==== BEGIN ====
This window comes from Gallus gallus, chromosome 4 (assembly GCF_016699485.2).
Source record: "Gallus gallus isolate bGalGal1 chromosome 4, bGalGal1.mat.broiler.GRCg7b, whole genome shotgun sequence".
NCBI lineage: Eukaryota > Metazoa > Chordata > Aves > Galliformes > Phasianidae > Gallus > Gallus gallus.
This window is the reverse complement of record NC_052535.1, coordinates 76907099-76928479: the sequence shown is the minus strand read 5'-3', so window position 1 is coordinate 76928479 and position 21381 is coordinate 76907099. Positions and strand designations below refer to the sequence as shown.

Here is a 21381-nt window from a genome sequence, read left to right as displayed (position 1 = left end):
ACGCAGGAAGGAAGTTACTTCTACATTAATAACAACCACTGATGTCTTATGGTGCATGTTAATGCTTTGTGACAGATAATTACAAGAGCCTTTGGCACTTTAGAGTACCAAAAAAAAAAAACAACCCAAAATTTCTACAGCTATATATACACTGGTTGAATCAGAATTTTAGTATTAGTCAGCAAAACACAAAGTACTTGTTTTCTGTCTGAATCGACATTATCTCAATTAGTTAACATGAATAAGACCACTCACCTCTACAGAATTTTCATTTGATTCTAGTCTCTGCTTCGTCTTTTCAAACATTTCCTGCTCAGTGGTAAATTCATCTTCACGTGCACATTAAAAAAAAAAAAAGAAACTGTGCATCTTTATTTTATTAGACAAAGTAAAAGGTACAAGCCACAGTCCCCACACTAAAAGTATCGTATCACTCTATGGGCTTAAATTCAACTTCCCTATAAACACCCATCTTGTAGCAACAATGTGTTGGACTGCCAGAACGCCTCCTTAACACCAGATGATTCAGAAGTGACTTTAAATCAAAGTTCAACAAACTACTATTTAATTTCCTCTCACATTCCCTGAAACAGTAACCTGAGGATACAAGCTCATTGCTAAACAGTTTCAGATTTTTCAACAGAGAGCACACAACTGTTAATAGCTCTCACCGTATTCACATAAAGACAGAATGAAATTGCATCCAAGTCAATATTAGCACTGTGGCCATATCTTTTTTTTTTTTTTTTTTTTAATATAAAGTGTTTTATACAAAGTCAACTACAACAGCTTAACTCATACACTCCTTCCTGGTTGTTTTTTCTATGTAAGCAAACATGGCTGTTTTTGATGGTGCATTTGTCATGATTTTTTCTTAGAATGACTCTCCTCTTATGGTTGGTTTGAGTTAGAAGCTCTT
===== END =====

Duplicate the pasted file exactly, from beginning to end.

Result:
This window comes from Gallus gallus, chromosome 4 (assembly GCF_016699485.2).
Source record: "Gallus gallus isolate bGalGal1 chromosome 4, bGalGal1.mat.broiler.GRCg7b, whole genome shotgun sequence".
NCBI lineage: Eukaryota > Metazoa > Chordata > Aves > Galliformes > Phasianidae > Gallus > Gallus gallus.
This window is the reverse complement of record NC_052535.1, coordinates 76907099-76928479: the sequence shown is the minus strand read 5'-3', so window position 1 is coordinate 76928479 and position 21381 is coordinate 76907099. Positions and strand designations below refer to the sequence as shown.

Here is a 21381-nt window from a genome sequence, read left to right as displayed (position 1 = left end):
ACGCAGGAAGGAAGTTACTTCTACATTAATAACAACCACTGATGTCTTATGGTGCATGTTAATGCTTTGTGACAGATAATTACAAGAGCCTTTGGCACTTTAGAGTACCAAAAAAAAAAAACAACCCAAAATTTCTACAGCTATATATACACTGGTTGAATCAGAATTTTAGTATTAGTCAGCAAAACACAAAGTACTTGTTTTCTGTCTGAATCGACATTATCTCAATTAGTTAACATGAATAAGACCACTCACCTCTACAGAATTTTCATTTGATTCTAGTCTCTGCTTCGTCTTTTCAAACATTTCCTGCTCAGTGGTAAATTCATCTTCACGTGCACATTAAAAAAAAAAAAAGAAACTGTGCATCTTTATTTTATTAGACAAAGTAAAAGGTACAAGCCACAGTCCCCACACTAAAAGTATCGTATCACTCTATGGGCTTAAATTCAACTTCCCTATAAACACCCATCTTGTAGCAACAATGTGTTGGACTGCCAGAACGCCTCCTTAACACCAGATGATTCAGAAGTGACTTTAAATCAAAGTTCAACAAACTACTATTTAATTTCCTCTCACATTCCCTGAAACAGTAACCTGAGGATACAAGCTCATTGCTAAACAGTTTCAGATTTTTCAACAGAGAGCACACAACTGTTAATAGCTCTCACCGTATTCACATAAAGACAGAATGAAATTGCATCCAAGTCAATATTAGCACTGTGGCCATATCTTTTTTTTTTTTTTTTTTTTAATATAAAGTGTTTTATACAAAGTCAACTACAACAGCTTAACTCATACACTCCTTCCTGGTTGTTTTTTCTATGTAAGCAAACATGGCTGTTTTTGATGGTGCATTTGTCATGATTTTTTCTTAGAATGACTCTCCTCTTATGGTTGGTTTGAGTTAGAAGCTCTT